Jim Cuddy: Refusing the Laurel

The following article will be published in the Alberta Edition of Beatroute Magazine in January.  Happy Holidays!

Jim Cuddy has been a household name for a long time now. It’s an evocative name, too: undoubtedly, a mere mention of the name will bring to mind Blue Rodeo’s soundtrack to five eternal, though illusive, days in May as well as many other gems. More recently, however, Cuddy is going it alone (kind of), shrugging off the stuff of Blue Rodeo legend in favour of a solo project simply known as The Jim Cuddy Band. It’s almost as if at the age of 56, Cuddy is starting out all over again and if his new record is any indication, he still has much to say.

 Cuddy’s most recent offering, Skyscraper Soul, is a lyrically beautiful rendering, not only of his own life, but of life itself. Like a long-lost box of dusty Polaroids or slides, Skyscraper Soul gives us glimpses into the past. It conceals as much as it reveals, however, proving Cuddy to be an artist at the peak of his powers.

 “My life has changed drastically since Blue Rodeo,” Cuddy says. “I’m an empty nester now, I’ve become more contemplative… [I’ve] been thinking about my own mortality and the early years with my wife. Those are some of the things that turn up on the new record.

 “Which isn’t to say that the songs are purely confessional,” Cuddy continues. “There’s nothing worse than people assuming that this or that song is about you… except when they think it is about them. Sure, I write about what I know, but so much of it is imagined. I just add little fragments of my own experiences here and there, you know? I like songs that cut close to the bone and all of the songs on the new album do.”

 These are the songs Cuddy wants to play live; those five days in May are a distant memory.

 “The tour is going great so far,” Cuddy says. “We’ve been touring as a three-piece, just a violinist, a guitar player and me. We’re always worried that people will scream requests for obscure Blue Rodeo tunes as we’re more geared toward the new stuff. So far, that hasn’t happened. Thank God.”

 Indeed, Cuddy’s former band casts a long, blue shadow and while there is obviously a comfort in not simply being associated with one of Canada’s most revered bands, but synonymous with it, Cuddy hardly thinks of his musical success as a sure thing.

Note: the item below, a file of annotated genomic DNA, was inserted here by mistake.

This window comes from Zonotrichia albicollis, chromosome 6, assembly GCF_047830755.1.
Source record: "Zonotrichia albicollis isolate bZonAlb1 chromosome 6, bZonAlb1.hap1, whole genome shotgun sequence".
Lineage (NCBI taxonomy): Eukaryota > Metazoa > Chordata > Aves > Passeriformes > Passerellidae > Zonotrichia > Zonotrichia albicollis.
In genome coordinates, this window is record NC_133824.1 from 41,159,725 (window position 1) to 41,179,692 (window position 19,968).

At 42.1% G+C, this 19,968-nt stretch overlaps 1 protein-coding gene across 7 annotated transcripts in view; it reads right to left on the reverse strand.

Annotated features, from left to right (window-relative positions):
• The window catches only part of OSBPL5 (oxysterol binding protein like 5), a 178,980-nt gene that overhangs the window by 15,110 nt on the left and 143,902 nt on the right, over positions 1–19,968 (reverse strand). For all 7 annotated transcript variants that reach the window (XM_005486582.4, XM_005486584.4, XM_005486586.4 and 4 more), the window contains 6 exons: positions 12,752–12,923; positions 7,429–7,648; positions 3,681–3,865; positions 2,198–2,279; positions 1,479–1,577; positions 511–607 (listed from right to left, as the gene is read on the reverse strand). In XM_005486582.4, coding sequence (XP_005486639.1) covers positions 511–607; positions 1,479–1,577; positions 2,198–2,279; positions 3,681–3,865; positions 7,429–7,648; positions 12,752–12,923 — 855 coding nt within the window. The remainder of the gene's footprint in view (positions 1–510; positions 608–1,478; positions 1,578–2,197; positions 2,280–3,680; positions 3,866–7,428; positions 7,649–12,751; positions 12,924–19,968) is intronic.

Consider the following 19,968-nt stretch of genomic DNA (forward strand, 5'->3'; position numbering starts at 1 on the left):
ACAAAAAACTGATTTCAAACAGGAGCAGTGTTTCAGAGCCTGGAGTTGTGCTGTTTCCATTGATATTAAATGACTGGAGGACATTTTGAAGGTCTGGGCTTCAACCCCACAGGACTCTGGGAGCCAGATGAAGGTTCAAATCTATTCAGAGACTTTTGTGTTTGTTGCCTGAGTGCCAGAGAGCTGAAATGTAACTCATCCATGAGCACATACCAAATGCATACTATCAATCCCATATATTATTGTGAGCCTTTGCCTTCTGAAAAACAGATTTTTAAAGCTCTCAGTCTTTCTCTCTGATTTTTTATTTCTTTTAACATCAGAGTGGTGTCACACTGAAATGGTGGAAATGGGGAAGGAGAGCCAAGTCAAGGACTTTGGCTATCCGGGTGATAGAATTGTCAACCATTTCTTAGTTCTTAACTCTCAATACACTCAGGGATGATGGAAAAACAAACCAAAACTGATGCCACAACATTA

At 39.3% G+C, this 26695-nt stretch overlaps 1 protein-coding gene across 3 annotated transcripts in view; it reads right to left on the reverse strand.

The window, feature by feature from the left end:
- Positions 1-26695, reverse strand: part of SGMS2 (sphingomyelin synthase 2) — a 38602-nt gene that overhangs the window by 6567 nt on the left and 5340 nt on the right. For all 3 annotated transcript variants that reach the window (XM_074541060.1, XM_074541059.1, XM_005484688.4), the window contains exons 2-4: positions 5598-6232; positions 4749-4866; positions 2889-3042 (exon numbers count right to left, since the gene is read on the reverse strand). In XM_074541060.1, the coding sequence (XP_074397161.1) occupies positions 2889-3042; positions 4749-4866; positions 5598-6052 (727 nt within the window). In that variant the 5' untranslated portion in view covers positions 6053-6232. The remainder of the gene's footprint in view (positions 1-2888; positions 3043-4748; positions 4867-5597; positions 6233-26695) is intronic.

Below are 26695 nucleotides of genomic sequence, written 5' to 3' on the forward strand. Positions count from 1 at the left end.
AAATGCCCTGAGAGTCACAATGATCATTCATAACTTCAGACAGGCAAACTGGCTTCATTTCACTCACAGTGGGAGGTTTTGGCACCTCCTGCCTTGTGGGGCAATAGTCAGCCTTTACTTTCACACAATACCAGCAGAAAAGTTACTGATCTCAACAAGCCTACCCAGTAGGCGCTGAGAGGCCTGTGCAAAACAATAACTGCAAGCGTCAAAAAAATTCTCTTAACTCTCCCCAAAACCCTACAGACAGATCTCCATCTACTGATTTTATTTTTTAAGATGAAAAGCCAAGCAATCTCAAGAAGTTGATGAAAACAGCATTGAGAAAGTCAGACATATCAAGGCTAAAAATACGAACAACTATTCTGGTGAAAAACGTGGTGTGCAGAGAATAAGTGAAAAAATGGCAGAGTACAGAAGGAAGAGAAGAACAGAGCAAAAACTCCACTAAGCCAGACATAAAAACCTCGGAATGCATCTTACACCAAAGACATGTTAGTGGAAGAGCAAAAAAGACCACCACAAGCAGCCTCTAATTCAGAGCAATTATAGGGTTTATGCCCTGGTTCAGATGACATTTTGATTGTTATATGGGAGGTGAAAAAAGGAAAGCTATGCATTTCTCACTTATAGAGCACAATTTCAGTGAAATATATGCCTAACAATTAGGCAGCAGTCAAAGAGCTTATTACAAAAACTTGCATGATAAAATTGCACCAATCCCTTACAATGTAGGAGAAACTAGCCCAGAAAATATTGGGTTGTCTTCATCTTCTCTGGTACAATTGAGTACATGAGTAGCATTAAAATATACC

“Let’s face it: I’m getting old. If anything, I have more to prove now than I did when Blue Rodeo was getting started. I never want to rest on my laurels and while I still love those old songs, you’d better believe that I can sing the new ones more convincingly. I want people to hear the new stuff, that’s why I’m on tour.”

 And an ambitious tour it is. Having already played the eastern edges of the continent, Cuddy plans to begin the second leg of the tour in Nanaimo, BC, at the beginning of the New Year. He will be coming through Alberta as well, first in Edmonton on January 13 and then Calgary the next day, where he will be playing at the Jubilee. At this point in his career,Cuddy doesn’t care for quantity so much as quality, as evidenced by the fact that he also has shows in Medicine Hat and Banff.

 “I’ve played some huge shows: I once played for 500,000 people in Toronto,” Cuddy discloses in an impossibly humble tone, “but the best show I’ve ever played was for the Hundredth Anniversary for a little pub called the Inverness. There were maybe a hundred people there — maybe.”

 Cuddy’s humility extends into his understanding of his own legend.

 “I don’t really think of myself as a legend — never believe your own press. In a lot of ways, Blue Rodeo was just in the right place at the right time. Canadian music became what Canadian people wanted. We entered into a musical stream which was extremely receptive to the kind of music we were playing.

 “Don’t get me wrong: we worked our asses off, too. We played every show we could get, we played some small bars back in those days, sometimes to only two or three people. By extension, we gained a loyal following. We were the band that played in your town, at your university. That’s the reason we were able to stick around for so long.”

According to Cuddy, the controversial CanCon laws also played a role in his success.

 “Without CanCon, Canadian bands wouldn’t eat. I owe a lot of Blue Rodeo’s success to the radio. Thank God Canadian radio stations play music from their own town or country. Sure, radio’s becoming less and less relevant — I’m using outlets to promote Skyscraper Soul that I never would have conceived of when Blue Rodeo was starting out. I guess the proof of a musician’s success has been, and always will be, determined by record sales. Just because your song is being played on the radio doesn’t necessarily mean it will sell, but it sure helps.”

 And over four cold nights in January, we will be able to see Cuddy do his thing live and in person. We will sit at the feet of a legend as he tramps his way across our province. While those who expect to see a Blue Rodeo cover band may be somewhat disappointed at first, such emotions will surely give way to a joy most pure as the new songs are every bit as strong as Cuddy’s relics. July is long gone, after all: the most beautiful flowers bloom in January.

 411: Catch Jim Cuddy at the Northern Alberta Jubilee Auditorium (Edmonton) on January 13 and at the Southern Alberta Jubilee Auditorium (Calgary) on January 14.

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One Response to Jim Cuddy: Refusing the Laurel

  1. Gman says:

    To hear the word writtin resond like the voice of Jim Cutty; aka JC, Keeler and all the herbs as days of the Hourse Shoe Tavern float by my mind and memories. G^

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